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বাংলা
Dhaka Tribune

What the victims are owed

Update : 16 Mar 2018, 12:46 AM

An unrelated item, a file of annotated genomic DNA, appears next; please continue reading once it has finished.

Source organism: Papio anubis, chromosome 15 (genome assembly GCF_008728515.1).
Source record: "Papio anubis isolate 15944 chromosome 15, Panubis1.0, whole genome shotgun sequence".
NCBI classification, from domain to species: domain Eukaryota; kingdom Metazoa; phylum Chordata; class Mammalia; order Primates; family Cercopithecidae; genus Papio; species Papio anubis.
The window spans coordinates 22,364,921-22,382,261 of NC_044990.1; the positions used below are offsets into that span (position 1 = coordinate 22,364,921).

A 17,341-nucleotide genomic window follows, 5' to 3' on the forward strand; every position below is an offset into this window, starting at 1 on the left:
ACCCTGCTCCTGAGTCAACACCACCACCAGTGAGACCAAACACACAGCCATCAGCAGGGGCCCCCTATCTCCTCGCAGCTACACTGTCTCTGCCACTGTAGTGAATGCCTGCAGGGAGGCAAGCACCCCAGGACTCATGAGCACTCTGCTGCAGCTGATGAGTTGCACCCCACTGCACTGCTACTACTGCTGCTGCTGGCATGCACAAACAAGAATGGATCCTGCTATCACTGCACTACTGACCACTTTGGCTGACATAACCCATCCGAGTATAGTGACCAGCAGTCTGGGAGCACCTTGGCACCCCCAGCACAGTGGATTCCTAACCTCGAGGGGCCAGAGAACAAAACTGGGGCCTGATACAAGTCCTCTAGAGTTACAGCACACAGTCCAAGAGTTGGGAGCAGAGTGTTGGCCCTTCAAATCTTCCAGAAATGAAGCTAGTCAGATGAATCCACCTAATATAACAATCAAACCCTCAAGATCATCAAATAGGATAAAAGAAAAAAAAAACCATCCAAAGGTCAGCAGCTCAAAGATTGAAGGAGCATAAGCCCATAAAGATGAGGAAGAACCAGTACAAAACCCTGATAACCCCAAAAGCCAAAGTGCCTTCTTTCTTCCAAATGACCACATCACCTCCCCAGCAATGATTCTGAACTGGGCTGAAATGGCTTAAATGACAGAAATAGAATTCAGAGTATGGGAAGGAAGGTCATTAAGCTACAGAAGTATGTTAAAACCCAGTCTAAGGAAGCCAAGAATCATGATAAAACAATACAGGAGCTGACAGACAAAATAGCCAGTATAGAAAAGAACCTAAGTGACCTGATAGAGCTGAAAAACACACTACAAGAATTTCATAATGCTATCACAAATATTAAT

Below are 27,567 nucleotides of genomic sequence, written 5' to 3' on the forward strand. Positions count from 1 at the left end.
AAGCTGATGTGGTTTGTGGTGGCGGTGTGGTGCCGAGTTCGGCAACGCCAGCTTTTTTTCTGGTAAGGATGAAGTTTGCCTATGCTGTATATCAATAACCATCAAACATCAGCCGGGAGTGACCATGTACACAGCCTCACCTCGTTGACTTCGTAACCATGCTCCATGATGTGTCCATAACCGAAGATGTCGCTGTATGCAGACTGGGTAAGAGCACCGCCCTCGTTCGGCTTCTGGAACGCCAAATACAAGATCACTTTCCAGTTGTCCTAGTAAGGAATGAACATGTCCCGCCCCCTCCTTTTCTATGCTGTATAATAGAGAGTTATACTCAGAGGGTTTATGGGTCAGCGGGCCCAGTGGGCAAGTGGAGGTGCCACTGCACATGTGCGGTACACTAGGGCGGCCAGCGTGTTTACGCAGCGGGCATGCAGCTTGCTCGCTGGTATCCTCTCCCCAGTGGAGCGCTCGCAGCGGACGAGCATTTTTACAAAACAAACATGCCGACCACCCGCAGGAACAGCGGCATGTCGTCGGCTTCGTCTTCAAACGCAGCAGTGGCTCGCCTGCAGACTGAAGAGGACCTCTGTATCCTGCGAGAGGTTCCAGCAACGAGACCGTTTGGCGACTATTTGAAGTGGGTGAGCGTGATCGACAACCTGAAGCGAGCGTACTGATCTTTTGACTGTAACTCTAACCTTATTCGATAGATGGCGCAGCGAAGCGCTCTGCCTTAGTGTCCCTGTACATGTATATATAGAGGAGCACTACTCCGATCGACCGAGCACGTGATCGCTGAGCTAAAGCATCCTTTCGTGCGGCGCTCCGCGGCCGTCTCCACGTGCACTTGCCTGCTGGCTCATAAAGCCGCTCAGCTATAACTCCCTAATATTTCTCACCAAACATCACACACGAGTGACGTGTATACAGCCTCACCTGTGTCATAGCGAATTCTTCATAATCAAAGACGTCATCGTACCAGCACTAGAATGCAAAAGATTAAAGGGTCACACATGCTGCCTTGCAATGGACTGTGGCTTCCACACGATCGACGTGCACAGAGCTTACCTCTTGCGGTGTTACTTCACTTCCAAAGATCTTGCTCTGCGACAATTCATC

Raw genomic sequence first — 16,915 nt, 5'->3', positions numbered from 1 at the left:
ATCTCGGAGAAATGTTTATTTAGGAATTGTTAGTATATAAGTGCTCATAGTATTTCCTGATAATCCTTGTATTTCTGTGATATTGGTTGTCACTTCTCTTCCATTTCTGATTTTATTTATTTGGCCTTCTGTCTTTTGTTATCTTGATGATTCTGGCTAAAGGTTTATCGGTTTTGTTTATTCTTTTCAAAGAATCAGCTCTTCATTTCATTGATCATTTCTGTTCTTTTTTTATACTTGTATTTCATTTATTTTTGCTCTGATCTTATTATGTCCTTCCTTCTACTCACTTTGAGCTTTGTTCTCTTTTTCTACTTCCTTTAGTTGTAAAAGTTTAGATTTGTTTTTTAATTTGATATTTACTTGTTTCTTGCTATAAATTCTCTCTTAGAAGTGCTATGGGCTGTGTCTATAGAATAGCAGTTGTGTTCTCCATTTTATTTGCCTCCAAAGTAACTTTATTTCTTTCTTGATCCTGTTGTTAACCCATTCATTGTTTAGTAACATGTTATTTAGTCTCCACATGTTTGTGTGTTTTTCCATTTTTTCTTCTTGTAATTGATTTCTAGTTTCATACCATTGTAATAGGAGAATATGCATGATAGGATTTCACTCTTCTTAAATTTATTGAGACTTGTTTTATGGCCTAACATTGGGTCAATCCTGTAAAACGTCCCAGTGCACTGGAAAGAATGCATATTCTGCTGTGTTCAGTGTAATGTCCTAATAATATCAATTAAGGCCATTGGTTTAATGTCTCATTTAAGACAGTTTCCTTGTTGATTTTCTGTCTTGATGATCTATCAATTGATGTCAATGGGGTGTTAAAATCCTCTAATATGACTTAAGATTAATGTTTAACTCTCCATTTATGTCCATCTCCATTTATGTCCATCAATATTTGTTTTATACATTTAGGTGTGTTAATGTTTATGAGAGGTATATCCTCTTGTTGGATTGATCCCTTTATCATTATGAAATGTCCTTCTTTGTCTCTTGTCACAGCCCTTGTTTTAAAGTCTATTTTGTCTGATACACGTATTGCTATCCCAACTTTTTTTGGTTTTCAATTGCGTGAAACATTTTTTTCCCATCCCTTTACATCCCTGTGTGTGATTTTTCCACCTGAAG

The US-Bangla passenger aircraft crash near the Tribhuvan International Airport in Kathmandu was the largest ever passenger aircraft tragedy in the history of Bangladesh, the most recent comparable incident being the crash of 1984 in Dhaka. At least 50 people were killed, with very few surviving the accident. An exhaustive investigation is essential to find out the exact reasons behind this plane crash. One or many parties, including the pilots, the aircraft authority, the airport authority, or even the manufacturer of the aircraft may be responsible for this disaster. Nonetheless, there are some strict liability mechanisms to ensure compensation for the victims or victims’ families, as there is multi-party involvement in the airline businesses. If a passenger is injured or dies due to an airplane crash, the victim or the victim’s family can claim compensation from the air carrier. One can claim compensation regardless of the terms and conditions put by the airline or travel agent during the ticket-purchasing time. Civil aviation used to be governed by the Warsaw Convention formulated in 1929. However, it is no longer in operation -- the Unification of Certain Rules for International Carriage by Air, popularly known as the Montreal Convention, replaced it in 1999 as the latter brings better protection and compensation for the passengers. The Montreal Convention outlines the responsibility of aircraft authority and rights of the passengers in case of death, injury, damage to baggage, delay cargo, etc. Bangladesh is a state party to the Montreal Convention, and has signed this convention in 2003, but has yet to ratify it. According to Article 17 of the convention: “The carrier is liable for damage sustained in case of death or bodily injury of a passenger upon condition only that the accident which caused the death or injury took place on board the aircraft or in the course of any of the operations of embarking or disembarking.” The meaning of accident under this convention is an unexpected or unusual event that is external to the passenger. It can undoubtedly be said that the US-Bangla incident is one which happened without any intervention from the passenger, and deaths and injuries did occur on board for which the sufferers are entitled to claim compensation under the convention. Article 21 of the convention says the liability of the airline is to pay up to 113,100 Special Drawing Rights (SDR) in case of death or injury of each passenger. The value of the SDRs is calculated as defined by the International Monetary Fund (IMF). However, it revises itself after every five years, and the review is carried out on the weighted average of the annual rates of increase or decrease in the consumer price indices in respective country of the passenger. For this reason, different passengers from different countries of the same aircraft crash may receive different amounts of compensation. Nevertheless, the convention also has prescribed limits for the non-party countries of IMF. The families of every Bangladeshi who died on the flight can get about maximum $174,000 (which is more than Tk1 crore) under the Montreal Convention. Additionally, the victim’s family may claim an amount higher than this if they think the amount is not sufficient for their loss. In that case, the air carrier can contest that claim before the court, and can avoid the higher amount if they can prove that the death took place due to negligence or other wrongful acts or omissions of a third party, other than the airline or its staff or agent.